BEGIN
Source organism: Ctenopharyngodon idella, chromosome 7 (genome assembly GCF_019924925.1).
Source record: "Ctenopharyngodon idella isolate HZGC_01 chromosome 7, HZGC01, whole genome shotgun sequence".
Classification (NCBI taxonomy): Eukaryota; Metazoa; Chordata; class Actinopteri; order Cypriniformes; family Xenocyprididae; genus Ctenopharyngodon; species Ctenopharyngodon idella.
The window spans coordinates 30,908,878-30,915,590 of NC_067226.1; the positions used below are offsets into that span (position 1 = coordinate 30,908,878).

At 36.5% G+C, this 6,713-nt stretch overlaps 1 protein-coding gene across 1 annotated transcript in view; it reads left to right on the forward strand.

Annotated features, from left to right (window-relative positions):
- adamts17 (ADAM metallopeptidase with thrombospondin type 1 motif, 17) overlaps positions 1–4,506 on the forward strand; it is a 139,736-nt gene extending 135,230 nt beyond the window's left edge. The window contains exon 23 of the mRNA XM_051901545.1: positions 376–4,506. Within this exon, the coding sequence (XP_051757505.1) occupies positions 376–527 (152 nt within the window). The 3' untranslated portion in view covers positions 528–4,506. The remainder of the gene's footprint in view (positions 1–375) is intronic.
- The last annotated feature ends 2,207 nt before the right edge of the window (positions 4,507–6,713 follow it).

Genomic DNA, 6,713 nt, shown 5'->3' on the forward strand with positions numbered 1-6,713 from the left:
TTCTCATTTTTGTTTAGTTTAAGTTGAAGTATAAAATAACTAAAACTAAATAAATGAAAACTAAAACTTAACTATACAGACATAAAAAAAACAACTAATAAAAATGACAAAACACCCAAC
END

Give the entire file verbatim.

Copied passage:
Source organism: Ctenopharyngodon idella, chromosome 7 (genome assembly GCF_019924925.1).
Source record: "Ctenopharyngodon idella isolate HZGC_01 chromosome 7, HZGC01, whole genome shotgun sequence".
Classification (NCBI taxonomy): Eukaryota; Metazoa; Chordata; class Actinopteri; order Cypriniformes; family Xenocyprididae; genus Ctenopharyngodon; species Ctenopharyngodon idella.
The window spans coordinates 30,908,878-30,915,590 of NC_067226.1; the positions used below are offsets into that span (position 1 = coordinate 30,908,878).

At 36.5% G+C, this 6,713-nt stretch overlaps 1 protein-coding gene across 1 annotated transcript in view; it reads left to right on the forward strand.

Annotated features, from left to right (window-relative positions):
- adamts17 (ADAM metallopeptidase with thrombospondin type 1 motif, 17) overlaps positions 1–4,506 on the forward strand; it is a 139,736-nt gene extending 135,230 nt beyond the window's left edge. The window contains exon 23 of the mRNA XM_051901545.1: positions 376–4,506. Within this exon, the coding sequence (XP_051757505.1) occupies positions 376–527 (152 nt within the window). The 3' untranslated portion in view covers positions 528–4,506. The remainder of the gene's footprint in view (positions 1–375) is intronic.
- The last annotated feature ends 2,207 nt before the right edge of the window (positions 4,507–6,713 follow it).

Genomic DNA, 6,713 nt, shown 5'->3' on the forward strand with positions numbered 1-6,713 from the left:
TTCTCATTTTTGTTTAGTTTAAGTTGAAGTATAAAATAACTAAAACTAAATAAATGAAAACTAAAACTTAACTATACAGACATAAAAAAAACAACTAATAAAAATGACAAAACACCCAAC